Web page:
While Nancy was writing The Pursuit of Love as a guest in his house, her friend Gerald Berners was composing the music for the ballet Les Sirènes for Sadler’s Wells at Covent Garden’s Royal Opera House. The ballet was choreographed by Frederick Ashton, Cecil Beaton designed the costumes, and Margot Fonteyn was the prima ballerina.

Despite writing six novels and being a fairly prolific painter, Lord Berners was best known as a composer. He composed about thirty highly original pieces, including works for the piano, five ballets, an opera, even songs and film scores, (most famously the 1947 film of Nicholas Nickleby). Berners was involved in the development of ballet in Britain with his colleague Constant Lambert and they were the only English composers to be commissioned by Diaghilev to produce work for the Ballets Russes. His work was widely admired throughout Europe, including by his friend Igor Stravinsky.


John le Carré set a scene from Tinker Tailor Soldier Spy in the shop. In chapter 2, George Smiley sets off ‘for Heywood Hill’s bookshop in Curzon street…he approached Heywood Hill with a merry heart.’ He was merry because Smiley loved the bookshop’s selection of obscure German texts. In his starring role in the BBC’s version of John Le Carré’s Tinker Tailor Soldier Spy, the late Sir Alec Guiness actually visits Heywood Hill, as he did in real life. Le Carré has also been a customer.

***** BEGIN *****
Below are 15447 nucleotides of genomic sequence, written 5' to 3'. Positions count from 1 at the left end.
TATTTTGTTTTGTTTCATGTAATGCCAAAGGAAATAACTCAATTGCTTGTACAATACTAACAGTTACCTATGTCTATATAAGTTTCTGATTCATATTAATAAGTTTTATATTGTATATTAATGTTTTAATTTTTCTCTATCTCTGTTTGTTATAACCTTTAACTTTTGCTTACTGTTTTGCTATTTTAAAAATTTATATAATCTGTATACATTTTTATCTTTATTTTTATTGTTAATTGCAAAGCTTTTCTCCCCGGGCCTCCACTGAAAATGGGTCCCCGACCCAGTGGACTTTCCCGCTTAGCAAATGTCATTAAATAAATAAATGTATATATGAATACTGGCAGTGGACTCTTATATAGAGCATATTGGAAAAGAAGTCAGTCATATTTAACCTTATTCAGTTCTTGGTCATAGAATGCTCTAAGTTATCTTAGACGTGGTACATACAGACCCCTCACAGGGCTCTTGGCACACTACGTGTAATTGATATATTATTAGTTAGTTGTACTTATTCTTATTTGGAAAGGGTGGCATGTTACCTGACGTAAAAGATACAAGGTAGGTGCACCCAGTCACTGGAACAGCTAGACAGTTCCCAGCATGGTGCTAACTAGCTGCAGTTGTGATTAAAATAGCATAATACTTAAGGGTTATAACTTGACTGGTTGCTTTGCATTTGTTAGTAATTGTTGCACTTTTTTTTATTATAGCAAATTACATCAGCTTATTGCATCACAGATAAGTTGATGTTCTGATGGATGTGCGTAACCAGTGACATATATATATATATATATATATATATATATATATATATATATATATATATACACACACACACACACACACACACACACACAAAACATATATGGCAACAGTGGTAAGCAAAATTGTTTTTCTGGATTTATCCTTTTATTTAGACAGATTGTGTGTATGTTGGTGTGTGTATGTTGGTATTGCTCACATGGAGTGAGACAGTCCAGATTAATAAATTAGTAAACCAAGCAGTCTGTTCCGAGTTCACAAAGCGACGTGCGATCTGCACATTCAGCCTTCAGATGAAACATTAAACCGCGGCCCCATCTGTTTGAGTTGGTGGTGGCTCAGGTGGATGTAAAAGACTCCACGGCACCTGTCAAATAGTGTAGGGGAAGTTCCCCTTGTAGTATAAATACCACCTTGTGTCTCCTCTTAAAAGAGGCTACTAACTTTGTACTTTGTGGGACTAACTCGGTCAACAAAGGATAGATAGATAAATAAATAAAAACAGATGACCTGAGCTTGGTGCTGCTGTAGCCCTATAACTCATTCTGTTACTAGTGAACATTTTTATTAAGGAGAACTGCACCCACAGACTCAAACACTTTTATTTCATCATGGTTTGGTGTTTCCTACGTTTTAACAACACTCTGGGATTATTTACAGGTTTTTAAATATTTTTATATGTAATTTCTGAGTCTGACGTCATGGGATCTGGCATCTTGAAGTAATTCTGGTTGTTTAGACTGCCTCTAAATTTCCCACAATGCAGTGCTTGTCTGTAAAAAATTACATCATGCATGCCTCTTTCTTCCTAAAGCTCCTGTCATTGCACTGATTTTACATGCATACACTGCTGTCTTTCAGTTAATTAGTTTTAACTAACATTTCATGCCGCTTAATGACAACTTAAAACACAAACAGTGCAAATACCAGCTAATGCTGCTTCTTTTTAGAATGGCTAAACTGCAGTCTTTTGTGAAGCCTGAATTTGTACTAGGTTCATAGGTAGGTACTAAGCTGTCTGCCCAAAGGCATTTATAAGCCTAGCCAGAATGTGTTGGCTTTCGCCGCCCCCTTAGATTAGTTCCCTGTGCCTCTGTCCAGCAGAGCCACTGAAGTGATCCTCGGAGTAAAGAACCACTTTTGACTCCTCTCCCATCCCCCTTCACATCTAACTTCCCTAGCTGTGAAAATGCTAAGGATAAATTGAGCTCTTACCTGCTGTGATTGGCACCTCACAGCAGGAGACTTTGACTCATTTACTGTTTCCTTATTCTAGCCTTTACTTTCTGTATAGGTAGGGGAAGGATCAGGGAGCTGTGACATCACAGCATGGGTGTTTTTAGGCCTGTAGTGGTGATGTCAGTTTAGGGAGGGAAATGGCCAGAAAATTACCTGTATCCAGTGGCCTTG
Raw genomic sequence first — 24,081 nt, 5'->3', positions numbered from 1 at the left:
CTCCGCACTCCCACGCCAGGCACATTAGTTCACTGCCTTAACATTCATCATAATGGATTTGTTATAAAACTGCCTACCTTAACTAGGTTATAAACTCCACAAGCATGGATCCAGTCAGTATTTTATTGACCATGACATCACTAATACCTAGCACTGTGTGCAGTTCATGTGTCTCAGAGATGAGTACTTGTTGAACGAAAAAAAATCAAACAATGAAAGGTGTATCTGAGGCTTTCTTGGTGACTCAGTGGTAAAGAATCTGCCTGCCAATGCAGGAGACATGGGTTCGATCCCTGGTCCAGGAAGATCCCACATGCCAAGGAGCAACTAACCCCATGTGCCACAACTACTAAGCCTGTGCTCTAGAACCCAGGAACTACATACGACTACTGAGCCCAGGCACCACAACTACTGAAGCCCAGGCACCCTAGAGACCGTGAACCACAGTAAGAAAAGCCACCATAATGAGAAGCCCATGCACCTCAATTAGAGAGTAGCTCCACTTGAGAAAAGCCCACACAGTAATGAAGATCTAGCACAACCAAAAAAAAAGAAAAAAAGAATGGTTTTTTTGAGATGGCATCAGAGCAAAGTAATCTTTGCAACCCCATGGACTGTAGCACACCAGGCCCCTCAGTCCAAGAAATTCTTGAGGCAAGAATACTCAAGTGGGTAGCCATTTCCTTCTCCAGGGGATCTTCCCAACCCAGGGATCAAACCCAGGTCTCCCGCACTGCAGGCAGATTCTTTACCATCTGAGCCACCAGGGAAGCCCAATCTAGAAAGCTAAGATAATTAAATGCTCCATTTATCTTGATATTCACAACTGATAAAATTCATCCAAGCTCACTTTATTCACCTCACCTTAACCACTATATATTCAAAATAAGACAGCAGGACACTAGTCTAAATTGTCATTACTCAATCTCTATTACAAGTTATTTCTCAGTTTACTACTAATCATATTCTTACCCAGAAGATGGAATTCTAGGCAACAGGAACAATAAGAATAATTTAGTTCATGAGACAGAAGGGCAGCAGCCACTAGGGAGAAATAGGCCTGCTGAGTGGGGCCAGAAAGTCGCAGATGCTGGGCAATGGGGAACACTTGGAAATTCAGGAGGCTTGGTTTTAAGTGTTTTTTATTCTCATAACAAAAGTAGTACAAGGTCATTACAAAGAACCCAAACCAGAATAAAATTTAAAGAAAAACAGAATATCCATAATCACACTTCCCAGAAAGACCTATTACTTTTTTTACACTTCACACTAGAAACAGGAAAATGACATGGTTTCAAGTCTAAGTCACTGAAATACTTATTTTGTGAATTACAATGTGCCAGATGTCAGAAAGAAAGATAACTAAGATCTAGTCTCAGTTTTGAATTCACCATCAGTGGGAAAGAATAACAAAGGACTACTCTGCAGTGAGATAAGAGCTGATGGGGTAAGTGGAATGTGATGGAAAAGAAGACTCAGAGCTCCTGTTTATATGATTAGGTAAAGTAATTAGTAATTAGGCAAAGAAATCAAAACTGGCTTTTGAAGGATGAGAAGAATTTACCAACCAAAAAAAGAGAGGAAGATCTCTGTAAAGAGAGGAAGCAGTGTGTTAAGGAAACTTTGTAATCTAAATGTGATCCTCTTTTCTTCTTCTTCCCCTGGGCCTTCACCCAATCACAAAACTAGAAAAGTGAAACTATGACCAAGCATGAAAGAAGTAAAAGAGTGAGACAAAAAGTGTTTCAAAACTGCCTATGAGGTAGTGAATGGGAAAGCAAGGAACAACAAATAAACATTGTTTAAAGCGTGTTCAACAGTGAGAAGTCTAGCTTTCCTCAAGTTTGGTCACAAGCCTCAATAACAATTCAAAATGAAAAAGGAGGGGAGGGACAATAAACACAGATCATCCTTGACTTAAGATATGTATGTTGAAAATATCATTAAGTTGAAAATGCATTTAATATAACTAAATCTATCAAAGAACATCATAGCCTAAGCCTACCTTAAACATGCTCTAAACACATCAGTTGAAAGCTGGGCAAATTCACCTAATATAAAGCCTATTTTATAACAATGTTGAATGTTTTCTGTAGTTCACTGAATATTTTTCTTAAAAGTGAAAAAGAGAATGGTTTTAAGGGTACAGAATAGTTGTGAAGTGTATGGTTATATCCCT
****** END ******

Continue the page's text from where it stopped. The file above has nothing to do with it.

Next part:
This delightful bookshop on two floors of a Georgian townhouse in a discreet corner of Mayfair is still flourishing and selling a mix of old, new and antiquarian books as well as select objects and curios. Geo. F. Trumper’s Gentleman’s Barbers & Perfumes (est. 1875) is also still open next door. The books continue to be displayed on tables in the chandeliered rooms, still giving it the air of a living room rather than a bookshop. I was welcomed by two young women cheerfully bundling up brown paper packages of books, finished with their trademark blue ribbon, for mailing to their customers. They told me things were always going missing and they were sure it was Nancy’s ghost.

The shop has a connection with the Mitfords that continues to this day. Andrew Cavendish, the 11th Duke of Devonshire, was married to Nancy’s youngest sister Deborah. He was a bibliophile and was introduced to the shop in Nancy’s time – it was handy to their London home just around the corner. During the war, Nancy used to ship books to her brother-in-law wherever he was stationed.